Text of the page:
The Gender Economic Research and Policy Analysis (GERPA) is an initiative that was born as part of an expanded program named the Sustainable Advancement of Gender Equality (SAGE), The Center for Arab Women Training and Research (CAWTAR) based in Tunisia, and the World Bank created GERPA in 2005 whose purpose is to promote quality research work on women that is policy relevant. Gender mainstreaming - that is, inserting a gender component to mainstream research via a series of research competitions - is the approach adopted by GERPA to make sure that Arab research agendas address the particular circumstances of women. Why Research on Women?
Gender inequalities are deeply entrenched in Arab societies. In spite of significant progress since the 1970s, the Arab region lags behind others, in terms of access to income and voice. Women account for only 6 percent of seats in Arab parliaments and an equally low percentage of business ownership and management. Indicators of education show that female illiteracy across the Arab region remains very high. In terms of health indicators, the ranking of Arab women is below average when considering both the per capita income of Arab countries and public expenditure on health. This pervasive gender bias in the MENA region continues to be one of its biggest obstacles to successful development. It needs to be analyzed, explained and attended to. We must understand the conditions of women in our region, the cultural factors that relegate women to the home and to non paid household and reproductive roles. They include restrictions on the mobility of women and the gender division of labor according to which limited types of jobs only are considered suitable for women. On the economic front, retrenchment of the state increases the cost of living, which force women into the informal labor market under very poor conditions to maintain the household income stable. Are Gender-Sensitive Policies Possible?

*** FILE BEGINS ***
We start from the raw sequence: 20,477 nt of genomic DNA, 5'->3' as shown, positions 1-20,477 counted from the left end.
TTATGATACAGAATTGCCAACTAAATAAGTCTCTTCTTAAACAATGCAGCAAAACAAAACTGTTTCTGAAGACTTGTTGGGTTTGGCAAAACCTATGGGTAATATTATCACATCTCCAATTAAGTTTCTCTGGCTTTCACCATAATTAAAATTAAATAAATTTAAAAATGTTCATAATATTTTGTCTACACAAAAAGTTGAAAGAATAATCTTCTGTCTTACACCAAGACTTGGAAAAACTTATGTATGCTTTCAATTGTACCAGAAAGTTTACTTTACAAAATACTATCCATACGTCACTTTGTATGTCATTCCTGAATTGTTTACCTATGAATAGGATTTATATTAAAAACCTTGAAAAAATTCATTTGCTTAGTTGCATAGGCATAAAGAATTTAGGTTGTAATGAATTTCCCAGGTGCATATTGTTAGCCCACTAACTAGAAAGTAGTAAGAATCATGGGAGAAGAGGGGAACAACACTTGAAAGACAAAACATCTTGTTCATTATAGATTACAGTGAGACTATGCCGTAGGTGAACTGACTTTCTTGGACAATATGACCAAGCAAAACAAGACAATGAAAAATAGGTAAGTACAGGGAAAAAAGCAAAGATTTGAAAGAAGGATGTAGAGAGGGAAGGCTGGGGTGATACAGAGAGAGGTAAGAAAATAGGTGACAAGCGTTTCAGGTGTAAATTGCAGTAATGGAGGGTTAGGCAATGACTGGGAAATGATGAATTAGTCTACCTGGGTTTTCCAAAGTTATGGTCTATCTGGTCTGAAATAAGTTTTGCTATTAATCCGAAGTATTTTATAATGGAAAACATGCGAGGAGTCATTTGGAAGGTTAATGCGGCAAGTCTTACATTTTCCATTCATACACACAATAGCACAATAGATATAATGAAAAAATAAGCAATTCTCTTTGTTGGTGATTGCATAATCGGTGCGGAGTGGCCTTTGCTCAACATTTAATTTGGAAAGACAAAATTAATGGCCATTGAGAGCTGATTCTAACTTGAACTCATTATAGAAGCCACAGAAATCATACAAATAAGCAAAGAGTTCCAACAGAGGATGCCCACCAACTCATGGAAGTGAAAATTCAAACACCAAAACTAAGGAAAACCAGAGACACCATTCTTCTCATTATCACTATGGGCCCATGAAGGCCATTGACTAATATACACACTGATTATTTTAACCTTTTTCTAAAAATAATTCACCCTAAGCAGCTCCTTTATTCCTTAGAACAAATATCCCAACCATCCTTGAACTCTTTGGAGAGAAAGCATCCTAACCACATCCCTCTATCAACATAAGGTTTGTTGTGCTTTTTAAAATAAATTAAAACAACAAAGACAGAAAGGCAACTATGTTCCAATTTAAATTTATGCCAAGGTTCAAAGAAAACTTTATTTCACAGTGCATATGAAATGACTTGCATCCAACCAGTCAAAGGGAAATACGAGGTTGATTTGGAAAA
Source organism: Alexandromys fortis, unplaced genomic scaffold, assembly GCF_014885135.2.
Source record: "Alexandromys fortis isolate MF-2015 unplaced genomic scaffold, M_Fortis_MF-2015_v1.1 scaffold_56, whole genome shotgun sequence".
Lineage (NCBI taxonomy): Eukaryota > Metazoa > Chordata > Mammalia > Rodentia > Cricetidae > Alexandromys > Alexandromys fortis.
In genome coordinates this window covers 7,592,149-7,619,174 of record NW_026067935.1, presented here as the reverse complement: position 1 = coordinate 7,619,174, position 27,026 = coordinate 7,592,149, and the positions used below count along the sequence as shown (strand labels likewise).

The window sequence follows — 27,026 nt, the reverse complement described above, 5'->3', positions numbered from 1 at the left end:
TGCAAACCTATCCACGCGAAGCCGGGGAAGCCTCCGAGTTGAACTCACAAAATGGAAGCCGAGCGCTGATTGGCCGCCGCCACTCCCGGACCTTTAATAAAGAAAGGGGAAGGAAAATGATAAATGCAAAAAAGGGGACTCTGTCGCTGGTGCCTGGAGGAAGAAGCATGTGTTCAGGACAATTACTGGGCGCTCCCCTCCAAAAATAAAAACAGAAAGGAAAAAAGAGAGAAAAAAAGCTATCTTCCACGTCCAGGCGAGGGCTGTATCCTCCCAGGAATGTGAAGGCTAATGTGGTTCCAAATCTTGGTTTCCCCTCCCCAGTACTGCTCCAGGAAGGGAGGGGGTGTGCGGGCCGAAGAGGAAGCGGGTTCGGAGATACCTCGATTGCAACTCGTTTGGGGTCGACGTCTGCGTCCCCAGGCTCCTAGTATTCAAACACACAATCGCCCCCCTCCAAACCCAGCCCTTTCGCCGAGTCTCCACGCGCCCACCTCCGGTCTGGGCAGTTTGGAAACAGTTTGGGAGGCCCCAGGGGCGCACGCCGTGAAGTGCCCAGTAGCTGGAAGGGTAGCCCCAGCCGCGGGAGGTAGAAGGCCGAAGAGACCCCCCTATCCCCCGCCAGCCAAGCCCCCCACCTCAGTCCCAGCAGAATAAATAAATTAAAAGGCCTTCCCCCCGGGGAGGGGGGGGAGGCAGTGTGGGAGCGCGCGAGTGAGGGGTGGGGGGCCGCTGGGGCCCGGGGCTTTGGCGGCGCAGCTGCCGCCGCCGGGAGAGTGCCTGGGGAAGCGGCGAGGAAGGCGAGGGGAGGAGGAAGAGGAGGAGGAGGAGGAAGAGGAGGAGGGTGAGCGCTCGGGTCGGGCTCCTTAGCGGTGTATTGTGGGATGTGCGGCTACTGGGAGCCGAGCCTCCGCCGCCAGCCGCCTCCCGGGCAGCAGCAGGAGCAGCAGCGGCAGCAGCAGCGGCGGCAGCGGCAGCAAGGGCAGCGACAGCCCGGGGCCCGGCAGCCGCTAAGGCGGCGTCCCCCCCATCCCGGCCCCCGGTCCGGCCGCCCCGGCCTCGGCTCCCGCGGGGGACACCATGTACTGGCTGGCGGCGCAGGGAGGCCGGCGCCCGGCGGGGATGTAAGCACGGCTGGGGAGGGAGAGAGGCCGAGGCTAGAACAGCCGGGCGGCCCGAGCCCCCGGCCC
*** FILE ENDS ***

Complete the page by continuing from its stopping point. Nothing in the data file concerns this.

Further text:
A problem that is particular to the Middle East and North Africa region is the limited attention paid to how economic liberalization and reform affects women and gender relations. In the limited cases where researchers have focused on these issues, considerable gaps remain on many of the aspects. In many countries of the Arab region, legislature and policy making are implicitly assumed to be gender neutral. But gender inequalities are the product of socially constructed understandings of women's roles and rights that are reflected through institutions and through policy interventions. A further problem is the difficulty of access to what data exists from official sources. It is therefore important to support research whereby gender-specific data can be collected. Research questions must make specific references to women to ensure the research addresses their particular circumstances; and both quantitative and qualitative data must be collected to help identify specific gender issues to inform overall policy making. The GERPA Mission
Gender-sensitive economic research is a crucial ingredient to advance gender equality and women’s empowerment by addressing and incorporating a concern for gender disparities into a country’s economic policies. To help bridge the gap between gender studies and mainstream economic research, CAWTAR, together with the World Bank, launched the Gender Economic Research and Policy Analysis (GERPA) initiative in 2006. GERPA seeks to mainstream gender-related issues into high-level research and policy analysis undertaken by top researchers. More specifically, the GERPA objective is to support gender research within previously “gender neutral” economic research agendas and research-related activities.GERPA provides incentives, training, and funding to incorporate the gender dimension within select high-profile policy research activities as well as to initiate new gender-related economic research of high priority.GERPA is supported by a grant from the Development Grant Facility of the World Bank.